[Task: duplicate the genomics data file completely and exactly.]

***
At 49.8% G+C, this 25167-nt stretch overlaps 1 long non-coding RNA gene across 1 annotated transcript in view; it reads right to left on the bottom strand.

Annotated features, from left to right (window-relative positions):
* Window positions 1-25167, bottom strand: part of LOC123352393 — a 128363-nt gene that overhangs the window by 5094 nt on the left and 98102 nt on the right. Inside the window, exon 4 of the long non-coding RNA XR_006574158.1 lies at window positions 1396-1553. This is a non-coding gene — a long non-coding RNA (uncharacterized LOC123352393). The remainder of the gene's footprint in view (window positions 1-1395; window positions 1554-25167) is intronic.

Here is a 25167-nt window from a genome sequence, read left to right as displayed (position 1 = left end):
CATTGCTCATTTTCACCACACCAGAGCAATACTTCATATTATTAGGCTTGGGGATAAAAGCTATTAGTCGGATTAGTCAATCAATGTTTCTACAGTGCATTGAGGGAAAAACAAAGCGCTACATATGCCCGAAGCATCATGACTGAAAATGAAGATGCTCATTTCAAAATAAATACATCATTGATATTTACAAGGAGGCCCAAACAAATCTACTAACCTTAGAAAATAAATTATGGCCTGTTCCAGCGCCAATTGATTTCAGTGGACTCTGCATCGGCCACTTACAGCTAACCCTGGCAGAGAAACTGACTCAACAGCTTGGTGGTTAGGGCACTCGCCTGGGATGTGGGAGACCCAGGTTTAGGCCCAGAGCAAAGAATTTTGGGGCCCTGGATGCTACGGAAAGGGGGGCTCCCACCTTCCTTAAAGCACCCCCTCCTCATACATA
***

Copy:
At 49.8% G+C, this 25167-nt stretch overlaps 1 long non-coding RNA gene across 1 annotated transcript in view; it reads right to left on the bottom strand.

Annotated features, from left to right (window-relative positions):
* Window positions 1-25167, bottom strand: part of LOC123352393 — a 128363-nt gene that overhangs the window by 5094 nt on the left and 98102 nt on the right. Inside the window, exon 4 of the long non-coding RNA XR_006574158.1 lies at window positions 1396-1553. This is a non-coding gene — a long non-coding RNA (uncharacterized LOC123352393). The remainder of the gene's footprint in view (window positions 1-1395; window positions 1554-25167) is intronic.

Here is a 25167-nt window from a genome sequence, read left to right as displayed (position 1 = left end):
CATTGCTCATTTTCACCACACCAGAGCAATACTTCATATTATTAGGCTTGGGGATAAAAGCTATTAGTCGGATTAGTCAATCAATGTTTCTACAGTGCATTGAGGGAAAAACAAAGCGCTACATATGCCCGAAGCATCATGACTGAAAATGAAGATGCTCATTTCAAAATAAATACATCATTGATATTTACAAGGAGGCCCAAACAAATCTACTAACCTTAGAAAATAAATTATGGCCTGTTCCAGCGCCAATTGATTTCAGTGGACTCTGCATCGGCCACTTACAGCTAACCCTGGCAGAGAAACTGACTCAACAGCTTGGTGGTTAGGGCACTCGCCTGGGATGTGGGAGACCCAGGTTTAGGCCCAGAGCAAAGAATTTTGGGGCCCTGGATGCTACGGAAAGGGGGGCTCCCACCTTCCTTAAAGCACCCCCTCCTCATACATA